By the end of this section, you will be able to:
- Compare the workplaces of yesterday, today, and the future
- Describe the benefits and potential drawbacks of workplace campuses
- Identify ethical challenges in the development of workplace campuses
The physical workplace is changing. Most companies still inhabit traditional office spaces in which managers and employees each have an allotted space, whether an office, a cubicle, or just a desk. However, a growing number are redesigning their spaces with fewer separate offices, substituting flexible or shareable work stations built around communal space.34 The idea is that such “open plan” environments allow for more collaboration and brainstorming because employees are no longer walled off from one another. Shared, multipurpose spaces open to all allow people to gather informally throughout the day. In effect, then, these changes are aimed to augment productivity.
In another trend, companies like Apple, Microsoft, Facebook, Amazon, and Alphabet (which owns Google) are developing expansive campus-like facilities that offer generous on-site amenities like recreation centers, fine dining, parks, walking and biking paths, climbing walls, free snacks, child-care facilities, basketball courts, haircuts and massages, and laundry, dry-cleaning, and car wash operations, in airy spaces often powered by renewable energy sources (Figure 10.5).35 Facebook and Alphabet/Google have plans for building mega-corporate campuses that also include housing. Facebook plans to reserve 15 percent of its housing units for low-income neighbors, but, in both cases, it is anticipated that most residents of these campuses will be employees.36 Presumably, workers who do not have to commute to and from work every day will be happier and more productive.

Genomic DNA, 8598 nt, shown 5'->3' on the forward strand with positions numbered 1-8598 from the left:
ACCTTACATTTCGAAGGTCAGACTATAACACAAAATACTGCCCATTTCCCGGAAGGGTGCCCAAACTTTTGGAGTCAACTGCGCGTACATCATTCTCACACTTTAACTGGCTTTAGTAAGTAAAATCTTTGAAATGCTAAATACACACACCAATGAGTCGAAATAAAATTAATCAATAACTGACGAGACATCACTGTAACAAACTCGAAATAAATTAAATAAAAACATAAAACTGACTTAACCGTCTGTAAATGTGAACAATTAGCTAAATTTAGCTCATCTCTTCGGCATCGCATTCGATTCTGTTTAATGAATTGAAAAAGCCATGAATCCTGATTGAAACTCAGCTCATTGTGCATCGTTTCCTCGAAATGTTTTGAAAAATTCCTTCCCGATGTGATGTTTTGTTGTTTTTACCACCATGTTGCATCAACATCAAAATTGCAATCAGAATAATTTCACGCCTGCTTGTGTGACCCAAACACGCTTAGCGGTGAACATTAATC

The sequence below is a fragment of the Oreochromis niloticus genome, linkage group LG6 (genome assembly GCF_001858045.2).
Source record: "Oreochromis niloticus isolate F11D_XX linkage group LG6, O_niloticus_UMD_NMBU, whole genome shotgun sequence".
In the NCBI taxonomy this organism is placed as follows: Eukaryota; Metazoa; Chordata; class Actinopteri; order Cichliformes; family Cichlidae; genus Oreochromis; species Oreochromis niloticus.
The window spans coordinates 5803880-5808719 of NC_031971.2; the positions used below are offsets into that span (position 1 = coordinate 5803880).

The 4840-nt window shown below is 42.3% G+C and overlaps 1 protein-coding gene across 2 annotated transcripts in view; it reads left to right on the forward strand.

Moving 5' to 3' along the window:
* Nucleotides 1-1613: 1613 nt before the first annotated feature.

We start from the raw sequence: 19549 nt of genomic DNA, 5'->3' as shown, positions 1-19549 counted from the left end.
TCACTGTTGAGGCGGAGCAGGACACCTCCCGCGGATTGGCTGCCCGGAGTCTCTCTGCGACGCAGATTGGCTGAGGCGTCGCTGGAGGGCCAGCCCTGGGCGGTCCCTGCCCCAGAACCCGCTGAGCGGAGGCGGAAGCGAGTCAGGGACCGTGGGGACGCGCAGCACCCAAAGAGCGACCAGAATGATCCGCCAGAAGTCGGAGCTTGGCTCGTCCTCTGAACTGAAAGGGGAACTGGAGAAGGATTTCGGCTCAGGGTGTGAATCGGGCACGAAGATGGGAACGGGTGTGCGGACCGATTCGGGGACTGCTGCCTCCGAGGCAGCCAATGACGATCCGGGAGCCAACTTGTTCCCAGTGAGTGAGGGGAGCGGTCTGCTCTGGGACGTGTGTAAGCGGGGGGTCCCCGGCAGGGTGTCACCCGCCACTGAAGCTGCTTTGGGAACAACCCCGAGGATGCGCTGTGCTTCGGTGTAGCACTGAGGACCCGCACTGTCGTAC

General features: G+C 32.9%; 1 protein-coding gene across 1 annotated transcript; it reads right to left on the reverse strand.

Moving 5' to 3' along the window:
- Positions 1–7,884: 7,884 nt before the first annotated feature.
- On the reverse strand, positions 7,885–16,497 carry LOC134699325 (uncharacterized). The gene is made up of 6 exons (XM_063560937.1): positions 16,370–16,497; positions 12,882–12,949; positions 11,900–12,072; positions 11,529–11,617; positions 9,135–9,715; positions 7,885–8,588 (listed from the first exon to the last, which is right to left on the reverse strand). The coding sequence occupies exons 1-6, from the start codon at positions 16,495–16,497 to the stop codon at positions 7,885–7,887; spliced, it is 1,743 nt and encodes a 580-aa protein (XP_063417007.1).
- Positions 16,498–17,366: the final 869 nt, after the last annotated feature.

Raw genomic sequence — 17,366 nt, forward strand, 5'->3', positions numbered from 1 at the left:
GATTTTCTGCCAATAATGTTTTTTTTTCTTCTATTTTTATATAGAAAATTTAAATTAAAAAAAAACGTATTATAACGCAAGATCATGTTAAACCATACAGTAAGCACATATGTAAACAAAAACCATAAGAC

New workplace arrangements like these effectively serve as fringe benefits for employees that presumably offer the flexibility and work-life balance promised by corporate recruiters. Yet, looking from a different angle, we might consider the motivations behind these complexes to be less than altruistic, because such campuses encourage workers to stay in the office far longer than they might otherwise. Is this the case? Furthermore, if so, do they result in the same or higher levels of productivity? What ethical challenges do they present for the employer and the employee?
Workplace Campuses and Historical Precedents
Traditional workspaces are designed to allow each person to get the maximum amount of work completed each day, spending most of the time alone in a fairly utilitarian environment with minimal distractions. The size and location of the offices indicate status (corner offices are prized), and lunchrooms or cafeterias and water coolers provide the only place for brief social encounters.